• website-2.jpg
  • website-3.jpg
  • website-4.jpg
  • website-5.jpg

In 1845 the sisters combined their resources to build the New Castle Oliver, up the hill from where their grandfather’s house, Clonodfoy, had stood. Mary and Elisabeth chose the style of Scottish Baronial, a style popularised by Prince Albert, husband to Queen Victoria. The plans were only a few inches in size, and giving the uses of most of the rooms, are signed by the architect and dated 24th June 1845. They are in the Manuscript room of the national library in Dublin. Elisabeth, and very likely Mary, moved into Castle Oliver in 1848 and busied themselves with adorning the interiors, probably dividing their time between their new home and their other estate in England, until the following year when Mary married. A few years later Elisabeth also married to the uncle of her sister’s husband. So both sisters became Trench –Oliver wives. Elisabeth’s husband later became Lord Ashtown.


Both sisters were highly artistic. They made stained glass, painted panels on doors designed stencils and wallcoverings, and probably fabrics as well. Some of their work still survives at Castle Oliver. Lady Elisabeth Ashtown, as she was known, died on the 23rd February 1893, at the age of 81, having survived her husband by thirteen years. Having had no children together, Elisabeth left Castle Oliver to her husband’s grandson from his first marriage, the hon. William Cosby Trench. Mrs. White of Glenosheen, now in her 80s whose father worked at Castle Oliver, recalls her father mimicking his employer’s haughty manner: ‘ very Honorable he thought himself’ Mrs. White remembers him waving rather like the Queen as he passed by in his carriage, and says he used to send them delicious apples from the wall garden.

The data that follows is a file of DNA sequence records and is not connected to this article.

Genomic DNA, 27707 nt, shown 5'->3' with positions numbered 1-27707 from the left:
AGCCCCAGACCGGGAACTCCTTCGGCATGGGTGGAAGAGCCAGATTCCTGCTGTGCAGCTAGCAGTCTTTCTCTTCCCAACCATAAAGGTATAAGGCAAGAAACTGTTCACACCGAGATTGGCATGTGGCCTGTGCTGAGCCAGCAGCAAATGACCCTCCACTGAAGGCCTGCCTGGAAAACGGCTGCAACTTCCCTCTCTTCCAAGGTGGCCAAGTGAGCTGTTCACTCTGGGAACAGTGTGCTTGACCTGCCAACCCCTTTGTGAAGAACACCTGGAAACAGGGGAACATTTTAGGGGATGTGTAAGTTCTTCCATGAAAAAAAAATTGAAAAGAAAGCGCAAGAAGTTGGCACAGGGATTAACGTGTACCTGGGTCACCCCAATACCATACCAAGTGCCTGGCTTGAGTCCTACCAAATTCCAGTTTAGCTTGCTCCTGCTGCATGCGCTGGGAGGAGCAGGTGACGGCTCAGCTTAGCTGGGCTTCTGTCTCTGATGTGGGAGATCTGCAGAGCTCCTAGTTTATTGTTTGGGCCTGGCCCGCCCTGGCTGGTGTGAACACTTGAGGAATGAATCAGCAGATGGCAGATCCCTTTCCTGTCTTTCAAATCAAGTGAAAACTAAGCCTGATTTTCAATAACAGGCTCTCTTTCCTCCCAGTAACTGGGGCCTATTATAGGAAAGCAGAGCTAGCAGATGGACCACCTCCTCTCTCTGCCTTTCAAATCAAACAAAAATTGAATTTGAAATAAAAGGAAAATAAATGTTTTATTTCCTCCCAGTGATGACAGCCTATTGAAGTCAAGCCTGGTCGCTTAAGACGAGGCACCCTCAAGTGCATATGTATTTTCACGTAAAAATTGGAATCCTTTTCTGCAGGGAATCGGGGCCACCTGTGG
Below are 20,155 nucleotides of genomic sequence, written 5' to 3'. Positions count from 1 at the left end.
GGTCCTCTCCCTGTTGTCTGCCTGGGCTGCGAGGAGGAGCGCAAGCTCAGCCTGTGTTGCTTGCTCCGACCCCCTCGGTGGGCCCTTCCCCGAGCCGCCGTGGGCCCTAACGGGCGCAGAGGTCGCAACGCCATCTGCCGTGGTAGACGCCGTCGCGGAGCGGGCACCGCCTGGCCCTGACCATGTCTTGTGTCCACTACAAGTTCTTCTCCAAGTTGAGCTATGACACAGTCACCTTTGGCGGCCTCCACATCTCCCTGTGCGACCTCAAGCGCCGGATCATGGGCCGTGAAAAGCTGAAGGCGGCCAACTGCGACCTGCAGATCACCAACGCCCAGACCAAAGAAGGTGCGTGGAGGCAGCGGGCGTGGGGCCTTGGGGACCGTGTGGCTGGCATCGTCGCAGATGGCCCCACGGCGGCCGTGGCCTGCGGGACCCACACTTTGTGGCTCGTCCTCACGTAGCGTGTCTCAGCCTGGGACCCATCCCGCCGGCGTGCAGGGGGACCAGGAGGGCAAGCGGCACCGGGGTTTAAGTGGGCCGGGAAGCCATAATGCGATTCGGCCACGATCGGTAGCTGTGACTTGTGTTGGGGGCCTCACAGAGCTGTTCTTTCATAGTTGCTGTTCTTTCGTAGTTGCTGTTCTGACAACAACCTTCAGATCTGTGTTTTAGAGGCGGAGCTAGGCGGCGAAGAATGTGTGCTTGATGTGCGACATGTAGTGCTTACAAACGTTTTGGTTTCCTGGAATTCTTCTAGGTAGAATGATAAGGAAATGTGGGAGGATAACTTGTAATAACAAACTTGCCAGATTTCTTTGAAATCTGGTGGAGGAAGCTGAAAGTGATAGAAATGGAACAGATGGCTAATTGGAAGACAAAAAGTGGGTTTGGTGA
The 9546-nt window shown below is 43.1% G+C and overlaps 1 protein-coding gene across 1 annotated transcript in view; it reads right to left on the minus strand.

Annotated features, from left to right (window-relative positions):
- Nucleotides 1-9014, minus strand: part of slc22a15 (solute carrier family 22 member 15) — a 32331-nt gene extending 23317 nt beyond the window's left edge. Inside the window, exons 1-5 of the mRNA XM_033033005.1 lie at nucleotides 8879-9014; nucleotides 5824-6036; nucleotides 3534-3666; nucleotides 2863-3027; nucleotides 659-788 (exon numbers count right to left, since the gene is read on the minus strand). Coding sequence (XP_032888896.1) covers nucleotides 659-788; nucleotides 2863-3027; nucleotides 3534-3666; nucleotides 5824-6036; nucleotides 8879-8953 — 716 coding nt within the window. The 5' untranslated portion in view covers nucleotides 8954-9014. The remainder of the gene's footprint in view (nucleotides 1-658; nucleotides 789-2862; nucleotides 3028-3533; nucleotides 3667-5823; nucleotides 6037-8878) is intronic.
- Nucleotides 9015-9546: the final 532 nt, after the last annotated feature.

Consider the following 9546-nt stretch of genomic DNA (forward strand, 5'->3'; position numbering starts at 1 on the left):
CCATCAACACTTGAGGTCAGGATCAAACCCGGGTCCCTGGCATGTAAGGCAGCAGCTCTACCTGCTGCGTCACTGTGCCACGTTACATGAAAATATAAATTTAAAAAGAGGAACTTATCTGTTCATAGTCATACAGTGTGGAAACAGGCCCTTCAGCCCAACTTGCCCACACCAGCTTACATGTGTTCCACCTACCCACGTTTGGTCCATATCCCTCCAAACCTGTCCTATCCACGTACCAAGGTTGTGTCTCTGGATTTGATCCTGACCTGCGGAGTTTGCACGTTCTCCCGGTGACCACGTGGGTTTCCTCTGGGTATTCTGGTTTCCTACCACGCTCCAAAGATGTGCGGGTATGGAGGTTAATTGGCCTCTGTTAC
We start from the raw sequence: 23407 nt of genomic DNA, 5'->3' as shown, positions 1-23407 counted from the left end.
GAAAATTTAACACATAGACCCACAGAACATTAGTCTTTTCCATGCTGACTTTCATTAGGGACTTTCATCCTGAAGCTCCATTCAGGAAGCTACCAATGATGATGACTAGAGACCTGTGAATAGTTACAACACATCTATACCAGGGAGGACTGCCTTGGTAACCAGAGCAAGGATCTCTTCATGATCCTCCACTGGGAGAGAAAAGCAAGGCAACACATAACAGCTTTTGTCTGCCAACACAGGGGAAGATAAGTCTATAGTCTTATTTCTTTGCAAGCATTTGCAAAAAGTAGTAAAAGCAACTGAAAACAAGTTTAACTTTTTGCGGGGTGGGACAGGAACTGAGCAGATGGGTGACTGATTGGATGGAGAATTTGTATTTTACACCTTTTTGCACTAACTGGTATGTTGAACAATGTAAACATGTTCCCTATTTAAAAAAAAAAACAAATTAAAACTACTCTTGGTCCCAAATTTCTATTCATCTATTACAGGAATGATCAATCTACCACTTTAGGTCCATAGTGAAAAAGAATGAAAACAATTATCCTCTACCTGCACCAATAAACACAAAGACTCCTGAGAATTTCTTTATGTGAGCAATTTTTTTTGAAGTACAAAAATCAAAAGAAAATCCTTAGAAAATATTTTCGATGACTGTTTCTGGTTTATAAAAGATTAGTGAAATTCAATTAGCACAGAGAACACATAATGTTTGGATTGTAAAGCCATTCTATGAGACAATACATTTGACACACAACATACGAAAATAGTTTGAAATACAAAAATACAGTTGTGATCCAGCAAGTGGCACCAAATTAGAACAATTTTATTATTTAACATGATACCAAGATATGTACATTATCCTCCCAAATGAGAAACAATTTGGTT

In about 1975 the last descendent of the Trench family left Castle Oliver, and it fell into a sad state. The estate had been reduced from 7,142 acres to just 15 acres. Even the entrance lodges were sold off. It is lucky that the castle survived at all, since many such building were burnt down or blown up in the troubles of the 1920s. Hopefully Castle Oliver is safe now, and will stand for hundreds of years.